“At times I felt depleted and was not looking after my own spirit – what we call our Lian. “Some people have different views and maybe have racist attitudes and you are trying to educate people a lot on how to just be nice people, in a sense. “I found it to be emotionally, physically and spiritually exhausting.” Lowell discovered the ocean washed away his troubles in the same way the tide swallowed up his artworks. “If I’d had a crap day I would go out and try to harness that negative energy and put it into these designs and then I developed this sense of letting go of that energy on things I couldn’t necessarily control,” he says. “That was really powerful and therapeutic to let go and deal with those things rather than react to those things.” He now hopes to share that with other communities through workshops. “One thing I want to do is try to adapt it and not just keep it on the sand – maybe it’s red dirt,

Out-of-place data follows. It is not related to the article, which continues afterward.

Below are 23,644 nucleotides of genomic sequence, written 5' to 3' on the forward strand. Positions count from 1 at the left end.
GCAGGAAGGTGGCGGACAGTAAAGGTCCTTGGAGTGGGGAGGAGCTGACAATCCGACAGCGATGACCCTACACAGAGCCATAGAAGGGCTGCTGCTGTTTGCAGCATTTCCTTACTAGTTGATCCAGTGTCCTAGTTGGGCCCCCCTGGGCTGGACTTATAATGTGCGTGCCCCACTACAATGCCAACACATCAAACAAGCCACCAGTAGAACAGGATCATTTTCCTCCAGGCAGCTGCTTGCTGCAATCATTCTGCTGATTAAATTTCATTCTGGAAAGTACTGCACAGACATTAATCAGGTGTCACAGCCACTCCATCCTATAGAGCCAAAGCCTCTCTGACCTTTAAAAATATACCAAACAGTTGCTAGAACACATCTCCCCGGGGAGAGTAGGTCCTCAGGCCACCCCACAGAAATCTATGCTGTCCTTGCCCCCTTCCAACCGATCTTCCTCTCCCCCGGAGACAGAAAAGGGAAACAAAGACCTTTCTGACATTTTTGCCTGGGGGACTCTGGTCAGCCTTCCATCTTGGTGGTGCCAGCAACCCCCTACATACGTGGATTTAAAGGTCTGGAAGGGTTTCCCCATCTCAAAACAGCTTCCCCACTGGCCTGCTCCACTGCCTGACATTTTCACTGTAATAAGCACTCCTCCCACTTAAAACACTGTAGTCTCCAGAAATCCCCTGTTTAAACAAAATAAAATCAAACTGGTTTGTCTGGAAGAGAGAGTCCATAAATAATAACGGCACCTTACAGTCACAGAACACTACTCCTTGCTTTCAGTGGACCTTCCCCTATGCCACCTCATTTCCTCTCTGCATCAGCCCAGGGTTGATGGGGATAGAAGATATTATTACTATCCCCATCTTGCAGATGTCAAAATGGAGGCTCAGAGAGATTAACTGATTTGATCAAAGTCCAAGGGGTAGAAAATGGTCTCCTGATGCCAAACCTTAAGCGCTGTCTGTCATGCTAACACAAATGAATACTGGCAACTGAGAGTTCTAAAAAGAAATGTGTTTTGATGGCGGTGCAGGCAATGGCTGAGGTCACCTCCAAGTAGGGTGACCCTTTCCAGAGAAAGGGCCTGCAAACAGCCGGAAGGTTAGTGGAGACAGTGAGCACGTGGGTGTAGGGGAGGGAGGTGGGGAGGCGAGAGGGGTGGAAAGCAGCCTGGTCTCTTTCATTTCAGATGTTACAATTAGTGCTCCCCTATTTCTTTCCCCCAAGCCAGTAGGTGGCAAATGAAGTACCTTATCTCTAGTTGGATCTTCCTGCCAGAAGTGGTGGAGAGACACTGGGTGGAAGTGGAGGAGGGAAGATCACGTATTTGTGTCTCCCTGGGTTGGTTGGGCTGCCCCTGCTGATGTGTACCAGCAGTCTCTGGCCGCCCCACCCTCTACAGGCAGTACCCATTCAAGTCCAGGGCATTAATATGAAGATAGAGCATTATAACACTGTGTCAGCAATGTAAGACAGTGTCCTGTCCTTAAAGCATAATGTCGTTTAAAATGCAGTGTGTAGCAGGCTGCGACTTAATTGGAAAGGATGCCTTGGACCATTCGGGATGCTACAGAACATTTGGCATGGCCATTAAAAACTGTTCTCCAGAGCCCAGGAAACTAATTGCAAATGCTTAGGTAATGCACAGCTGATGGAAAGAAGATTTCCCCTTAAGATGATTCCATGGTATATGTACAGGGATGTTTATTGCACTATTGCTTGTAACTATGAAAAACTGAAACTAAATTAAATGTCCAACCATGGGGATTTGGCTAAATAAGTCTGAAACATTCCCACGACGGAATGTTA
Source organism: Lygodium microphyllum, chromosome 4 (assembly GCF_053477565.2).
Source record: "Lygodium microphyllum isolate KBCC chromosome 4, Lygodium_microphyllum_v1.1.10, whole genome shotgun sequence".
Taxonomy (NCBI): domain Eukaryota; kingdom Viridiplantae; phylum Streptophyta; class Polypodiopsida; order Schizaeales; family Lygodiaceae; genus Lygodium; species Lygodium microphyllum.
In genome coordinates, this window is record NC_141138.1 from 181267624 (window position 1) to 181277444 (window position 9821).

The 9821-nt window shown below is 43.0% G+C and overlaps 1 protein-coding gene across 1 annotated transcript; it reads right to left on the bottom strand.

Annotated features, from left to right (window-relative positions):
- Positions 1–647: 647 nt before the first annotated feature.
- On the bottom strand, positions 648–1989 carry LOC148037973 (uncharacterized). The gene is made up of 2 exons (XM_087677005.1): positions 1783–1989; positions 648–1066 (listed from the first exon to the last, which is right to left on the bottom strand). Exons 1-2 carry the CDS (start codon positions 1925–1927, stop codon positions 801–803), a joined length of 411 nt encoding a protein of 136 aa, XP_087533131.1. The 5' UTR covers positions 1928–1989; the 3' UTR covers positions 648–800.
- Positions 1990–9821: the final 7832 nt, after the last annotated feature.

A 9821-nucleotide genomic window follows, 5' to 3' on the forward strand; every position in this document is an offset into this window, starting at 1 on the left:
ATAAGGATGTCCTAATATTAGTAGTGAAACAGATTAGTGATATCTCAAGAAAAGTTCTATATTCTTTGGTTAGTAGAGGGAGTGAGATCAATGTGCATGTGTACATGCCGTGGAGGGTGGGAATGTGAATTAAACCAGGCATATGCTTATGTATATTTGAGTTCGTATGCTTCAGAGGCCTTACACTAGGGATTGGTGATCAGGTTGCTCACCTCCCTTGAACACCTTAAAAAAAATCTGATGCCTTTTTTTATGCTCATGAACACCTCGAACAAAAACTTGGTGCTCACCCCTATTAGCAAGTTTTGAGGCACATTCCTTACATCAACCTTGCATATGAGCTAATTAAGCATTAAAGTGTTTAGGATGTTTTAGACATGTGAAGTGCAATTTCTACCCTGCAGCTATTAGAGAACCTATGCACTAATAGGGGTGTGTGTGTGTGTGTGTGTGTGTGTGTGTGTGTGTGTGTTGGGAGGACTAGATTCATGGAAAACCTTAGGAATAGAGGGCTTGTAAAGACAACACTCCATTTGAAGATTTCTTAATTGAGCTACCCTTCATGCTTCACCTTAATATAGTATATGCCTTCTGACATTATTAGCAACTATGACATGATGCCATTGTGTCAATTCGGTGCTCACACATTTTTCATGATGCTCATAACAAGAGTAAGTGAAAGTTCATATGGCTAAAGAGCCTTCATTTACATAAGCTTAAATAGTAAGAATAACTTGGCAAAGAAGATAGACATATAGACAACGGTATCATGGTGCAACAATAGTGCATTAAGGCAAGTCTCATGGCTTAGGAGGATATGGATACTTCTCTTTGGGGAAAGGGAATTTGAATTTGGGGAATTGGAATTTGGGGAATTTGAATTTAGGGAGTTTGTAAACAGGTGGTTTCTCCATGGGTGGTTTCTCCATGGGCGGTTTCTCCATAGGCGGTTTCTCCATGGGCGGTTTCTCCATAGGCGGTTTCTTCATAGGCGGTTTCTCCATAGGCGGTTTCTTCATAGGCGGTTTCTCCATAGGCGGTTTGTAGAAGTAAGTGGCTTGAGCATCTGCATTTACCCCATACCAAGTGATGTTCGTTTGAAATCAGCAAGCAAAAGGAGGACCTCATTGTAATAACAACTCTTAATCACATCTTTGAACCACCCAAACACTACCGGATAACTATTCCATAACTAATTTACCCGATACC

I know it’s got potential to be used in other environments as well,” he says. “When we look at the statistics in terms of Aboriginal suicides and young people taking their lives that really inspires me to engage with our young people in a way that speaks to them. “I know having our connection to Country and our art is really strong in our culture so how can we use modern technology to capture and tell those stories. “They are things I want to explore moving forward.” For potential collaborations or further information about Salty One limited edition prints contact Lowell via his Instagram @salty_one_here or email firstname.lastname@example.org. I welcome you to experience and embrace my culture and way of healing through my expressive sand artworks. Every image is unique, and every canvas is prepared by the ocean’s cleansing saltwater. I invite you to share in this journey as I carve and photograph intensely meaningful stories of the world, family, identity and connection. Parts of this story is by Kylie Oliver.